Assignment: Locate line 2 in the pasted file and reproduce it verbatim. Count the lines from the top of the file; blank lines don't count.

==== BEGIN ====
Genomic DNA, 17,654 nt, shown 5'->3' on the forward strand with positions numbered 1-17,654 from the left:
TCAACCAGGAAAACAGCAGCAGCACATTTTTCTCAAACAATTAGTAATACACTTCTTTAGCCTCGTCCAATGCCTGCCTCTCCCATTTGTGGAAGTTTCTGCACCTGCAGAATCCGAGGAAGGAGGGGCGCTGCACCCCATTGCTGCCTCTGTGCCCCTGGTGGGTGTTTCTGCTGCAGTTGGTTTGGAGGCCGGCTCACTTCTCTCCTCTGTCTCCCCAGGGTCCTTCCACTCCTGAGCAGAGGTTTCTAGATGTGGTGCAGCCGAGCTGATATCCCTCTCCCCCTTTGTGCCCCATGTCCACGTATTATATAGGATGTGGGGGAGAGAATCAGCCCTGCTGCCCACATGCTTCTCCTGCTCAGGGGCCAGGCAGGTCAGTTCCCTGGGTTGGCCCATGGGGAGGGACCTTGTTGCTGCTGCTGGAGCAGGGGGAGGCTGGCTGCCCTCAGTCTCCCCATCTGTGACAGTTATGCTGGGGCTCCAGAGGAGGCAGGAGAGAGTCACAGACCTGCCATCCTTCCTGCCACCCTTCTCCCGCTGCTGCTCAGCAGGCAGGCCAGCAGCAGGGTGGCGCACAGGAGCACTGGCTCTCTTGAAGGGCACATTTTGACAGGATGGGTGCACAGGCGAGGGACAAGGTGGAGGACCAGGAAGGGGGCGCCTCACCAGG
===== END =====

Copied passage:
TCAACCAGGAAAACAGCAGCAGCACATTTTTCTCAAACAATTAGTAATACACTTCTTTAGCCTCGTCCAATGCCTGCCTCTCCCATTTGTGGAAGTTTCTGCACCTGCAGAATCCGAGGAAGGAGGGGCGCTGCACCCCATTGCTGCCTCTGTGCCCCTGGTGGGTGTTTCTGCTGCAGTTGGTTTGGAGGCCGGCTCACTTCTCTCCTCTGTCTCCCCAGGGTCCTTCCACTCCTGAGCAGAGGTTTCTAGATGTGGTGCAGCCGAGCTGATATCCCTCTCCCCCTTTGTGCCCCATGTCCACGTATTATATAGGATGTGGGGGAGAGAATCAGCCCTGCTGCCCACATGCTTCTCCTGCTCAGGGGCCAGGCAGGTCAGTTCCCTGGGTTGGCCCATGGGGAGGGACCTTGTTGCTGCTGCTGGAGCAGGGGGAGGCTGGCTGCCCTCAGTCTCCCCATCTGTGACAGTTATGCTGGGGCTCCAGAGGAGGCAGGAGAGAGTCACAGACCTGCCATCCTTCCTGCCACCCTTCTCCCGCTGCTGCTCAGCAGGCAGGCCAGCAGCAGGGTGGCGCACAGGAGCACTGGCTCTCTTGAAGGGCACATTTTGACAGGATGGGTGCACAGGCGAGGGACAAGGTGGAGGACCAGGAAGGGGGCGCCTCACCAGG